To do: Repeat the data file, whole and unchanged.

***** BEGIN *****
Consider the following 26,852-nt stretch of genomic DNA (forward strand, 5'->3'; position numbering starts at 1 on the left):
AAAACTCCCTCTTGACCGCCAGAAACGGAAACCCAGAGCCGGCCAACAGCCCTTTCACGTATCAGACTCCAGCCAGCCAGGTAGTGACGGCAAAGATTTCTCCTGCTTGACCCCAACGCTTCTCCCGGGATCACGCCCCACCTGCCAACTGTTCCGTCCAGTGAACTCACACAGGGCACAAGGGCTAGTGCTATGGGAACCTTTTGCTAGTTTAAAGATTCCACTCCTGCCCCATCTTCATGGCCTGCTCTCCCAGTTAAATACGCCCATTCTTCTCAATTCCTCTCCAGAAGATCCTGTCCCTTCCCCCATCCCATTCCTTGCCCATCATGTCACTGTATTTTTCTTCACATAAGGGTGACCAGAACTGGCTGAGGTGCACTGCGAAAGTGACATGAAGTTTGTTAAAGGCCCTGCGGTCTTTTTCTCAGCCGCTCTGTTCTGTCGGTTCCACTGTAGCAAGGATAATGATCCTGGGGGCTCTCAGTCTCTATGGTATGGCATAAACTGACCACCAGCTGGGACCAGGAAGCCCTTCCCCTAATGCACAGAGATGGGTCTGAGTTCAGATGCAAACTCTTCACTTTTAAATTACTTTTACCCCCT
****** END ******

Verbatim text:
Consider the following 26,852-nt stretch of genomic DNA (forward strand, 5'->3'; position numbering starts at 1 on the left):
AAAACTCCCTCTTGACCGCCAGAAACGGAAACCCAGAGCCGGCCAACAGCCCTTTCACGTATCAGACTCCAGCCAGCCAGGTAGTGACGGCAAAGATTTCTCCTGCTTGACCCCAACGCTTCTCCCGGGATCACGCCCCACCTGCCAACTGTTCCGTCCAGTGAACTCACACAGGGCACAAGGGCTAGTGCTATGGGAACCTTTTGCTAGTTTAAAGATTCCACTCCTGCCCCATCTTCATGGCCTGCTCTCCCAGTTAAATACGCCCATTCTTCTCAATTCCTCTCCAGAAGATCCTGTCCCTTCCCCCATCCCATTCCTTGCCCATCATGTCACTGTATTTTTCTTCACATAAGGGTGACCAGAACTGGCTGAGGTGCACTGCGAAAGTGACATGAAGTTTGTTAAAGGCCCTGCGGTCTTTTTCTCAGCCGCTCTGTTCTGTCGGTTCCACTGTAGCAAGGATAATGATCCTGGGGGCTCTCAGTCTCTATGGTATGGCATAAACTGACCACCAGCTGGGACCAGGAAGCCCTTCCCCTAATGCACAGAGATGGGTCTGAGTTCAGATGCAAACTCTTCACTTTTAAATTACTTTTACCCCCT